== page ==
For GSCS, this means $3.85 million more than last year, but the bulk is set to cover negotiated salary increases, according to the school division.

In addition, GSCS is expecting 400 more students in the upcoming academic year, and the increases in revenue aren't keeping up with the rise in expenses, according to Diane Boyko, chair of the city's Catholic school board.

"We have had to tap into funds to be able to balance the budget," she said.

"We're using $1.33 million in restricted reserves to cover these short term expenses like curricular renewal, IT infrastructure, full-day ever day kindergarten that we have."

After next year, GSCS will only have $4 million of reserve funds to be spent on balancing budgets and is feeling pushed against the wall, said Boyko.

More money during pandemic, says premier

Moe noted last week that Saskatchewan school divisions in general saw an increase in reserves, in particular last year and during the time when the province was working its way through the COVID-19 pandemic.

That bump was due to additional dollars from the federal and provincial governments, he said.

While Davidson confirms that reserves increased during the pandemic, the money was often designated for specific one-time projects, he said.

"We saw divisions make some one-time capital investments with that, whether it was investment in information technology, investment in electronic equipment, school buses, facilities maintenance projects, the list goes on and on."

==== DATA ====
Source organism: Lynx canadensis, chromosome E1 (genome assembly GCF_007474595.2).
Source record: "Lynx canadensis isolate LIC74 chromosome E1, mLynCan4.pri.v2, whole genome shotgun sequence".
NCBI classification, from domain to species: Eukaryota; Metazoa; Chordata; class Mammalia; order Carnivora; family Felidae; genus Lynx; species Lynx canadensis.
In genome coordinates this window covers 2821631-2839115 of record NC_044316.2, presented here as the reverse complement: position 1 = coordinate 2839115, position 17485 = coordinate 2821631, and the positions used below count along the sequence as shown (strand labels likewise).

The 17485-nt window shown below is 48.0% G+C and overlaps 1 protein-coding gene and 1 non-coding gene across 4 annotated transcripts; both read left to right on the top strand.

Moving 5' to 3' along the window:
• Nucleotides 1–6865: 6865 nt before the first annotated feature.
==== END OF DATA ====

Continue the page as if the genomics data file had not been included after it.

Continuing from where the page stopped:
Saskatoon Public Schools
Saskatoon Public Schools

Not all money in reserves can be used for everything.

External reserves, for example, are restricted by the Ministry of Education, such as funds for major capital projects, explained Davidson

"A fairly small percentage of the whole thing would be unrestricted, which is the kind of the rainy day fund," he said.

"Unfortunately, of the 27 divisions, the majority of our members don't have significant unrestricted operating reserves."

The premier acknowledged that drawing on reserves is not a sustainable solution in the long run, but neither is invoicing parents, he said.

In its budget, GSCS says the net funding shortfall for the division was $3 million because of inflationary costs.

Despite the additional money from the province, the per-student funding for 2022-23 is expected to be 0.03 per cent, or around $3.49 more per student, according to the document.

Cutting 19.5 full-time equivalent teachers means that, for the first time in over a decade, the actual classroom load – a calculation of students in school compared to teachers – will rise for some elementary schools, GSCS says.

The two Saskatoon school divisions together – GSCS and Saskatoon Public Schools – have announced a cut of 39.1 FTE teachers in the city.

"The erosion that's been happening and, you know, that we've been forced to cut back on things, it isn't a good feeling," said Boyk.

Our goal is to create a safe and engaging place for users to connect over interests and passions. In order to improve our community experience, we are temporarily suspending article commenting